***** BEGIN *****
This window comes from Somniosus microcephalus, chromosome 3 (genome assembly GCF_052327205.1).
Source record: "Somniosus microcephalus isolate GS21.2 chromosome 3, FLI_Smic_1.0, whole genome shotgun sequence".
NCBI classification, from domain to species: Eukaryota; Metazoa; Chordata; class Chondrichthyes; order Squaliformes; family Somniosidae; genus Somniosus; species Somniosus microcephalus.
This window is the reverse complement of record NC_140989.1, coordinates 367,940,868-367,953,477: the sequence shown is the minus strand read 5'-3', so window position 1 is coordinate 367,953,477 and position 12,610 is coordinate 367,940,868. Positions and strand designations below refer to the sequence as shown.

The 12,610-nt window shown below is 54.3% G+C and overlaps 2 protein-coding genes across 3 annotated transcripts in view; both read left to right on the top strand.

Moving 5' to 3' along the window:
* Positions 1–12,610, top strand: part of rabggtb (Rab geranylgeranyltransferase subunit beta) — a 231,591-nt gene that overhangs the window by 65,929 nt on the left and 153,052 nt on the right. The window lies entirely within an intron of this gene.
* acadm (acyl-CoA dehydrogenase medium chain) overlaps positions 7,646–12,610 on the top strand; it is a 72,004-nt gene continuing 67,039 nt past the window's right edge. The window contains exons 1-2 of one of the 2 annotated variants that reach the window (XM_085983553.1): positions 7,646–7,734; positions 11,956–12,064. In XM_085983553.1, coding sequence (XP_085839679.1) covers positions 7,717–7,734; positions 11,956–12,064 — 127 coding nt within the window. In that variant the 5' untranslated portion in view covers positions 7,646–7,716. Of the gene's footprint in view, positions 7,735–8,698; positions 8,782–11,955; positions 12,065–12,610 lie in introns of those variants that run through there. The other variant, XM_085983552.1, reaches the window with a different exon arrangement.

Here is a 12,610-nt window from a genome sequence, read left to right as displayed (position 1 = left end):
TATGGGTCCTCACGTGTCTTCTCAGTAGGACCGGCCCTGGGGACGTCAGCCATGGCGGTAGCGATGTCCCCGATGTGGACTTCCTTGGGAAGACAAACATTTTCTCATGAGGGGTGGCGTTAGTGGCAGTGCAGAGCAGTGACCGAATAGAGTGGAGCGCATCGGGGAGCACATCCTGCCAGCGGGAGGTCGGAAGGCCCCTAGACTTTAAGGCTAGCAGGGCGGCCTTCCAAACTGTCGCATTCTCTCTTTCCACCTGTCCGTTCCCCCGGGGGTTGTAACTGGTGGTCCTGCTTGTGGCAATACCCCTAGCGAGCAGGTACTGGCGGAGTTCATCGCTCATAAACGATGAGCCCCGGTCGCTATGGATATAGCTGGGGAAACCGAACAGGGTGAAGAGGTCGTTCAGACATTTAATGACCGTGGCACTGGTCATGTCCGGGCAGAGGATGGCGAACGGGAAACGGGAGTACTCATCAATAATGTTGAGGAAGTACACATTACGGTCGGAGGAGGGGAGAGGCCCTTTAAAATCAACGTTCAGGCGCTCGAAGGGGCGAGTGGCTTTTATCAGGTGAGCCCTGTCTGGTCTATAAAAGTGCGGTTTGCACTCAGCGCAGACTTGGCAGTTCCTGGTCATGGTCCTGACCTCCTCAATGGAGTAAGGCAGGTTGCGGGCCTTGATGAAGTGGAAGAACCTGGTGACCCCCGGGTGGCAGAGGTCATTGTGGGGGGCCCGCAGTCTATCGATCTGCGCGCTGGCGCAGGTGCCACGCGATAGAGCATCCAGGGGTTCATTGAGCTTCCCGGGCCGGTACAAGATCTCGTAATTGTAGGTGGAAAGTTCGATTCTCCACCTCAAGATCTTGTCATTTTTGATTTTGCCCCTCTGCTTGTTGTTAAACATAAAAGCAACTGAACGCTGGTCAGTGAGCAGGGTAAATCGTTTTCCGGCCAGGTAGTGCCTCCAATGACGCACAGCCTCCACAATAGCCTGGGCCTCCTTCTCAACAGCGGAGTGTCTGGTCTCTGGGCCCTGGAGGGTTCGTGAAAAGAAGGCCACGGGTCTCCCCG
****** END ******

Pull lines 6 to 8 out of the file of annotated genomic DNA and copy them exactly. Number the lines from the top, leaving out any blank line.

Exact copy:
Moving 5' to 3' along the window:
* Positions 1–12,610, top strand: part of rabggtb (Rab geranylgeranyltransferase subunit beta) — a 231,591-nt gene that overhangs the window by 65,929 nt on the left and 153,052 nt on the right. The window lies entirely within an intron of this gene.
* acadm (acyl-CoA dehydrogenase medium chain) overlaps positions 7,646–12,610 on the top strand; it is a 72,004-nt gene continuing 67,039 nt past the window's right edge. The window contains exons 1-2 of one of the 2 annotated variants that reach the window (XM_085983553.1): positions 7,646–7,734; positions 11,956–12,064. In XM_085983553.1, coding sequence (XP_085839679.1) covers positions 7,717–7,734; positions 11,956–12,064 — 127 coding nt within the window. In that variant the 5' untranslated portion in view covers positions 7,646–7,716. Of the gene's footprint in view, positions 7,735–8,698; positions 8,782–11,955; positions 12,065–12,610 lie in introns of those variants that run through there. The other variant, XM_085983552.1, reaches the window with a different exon arrangement.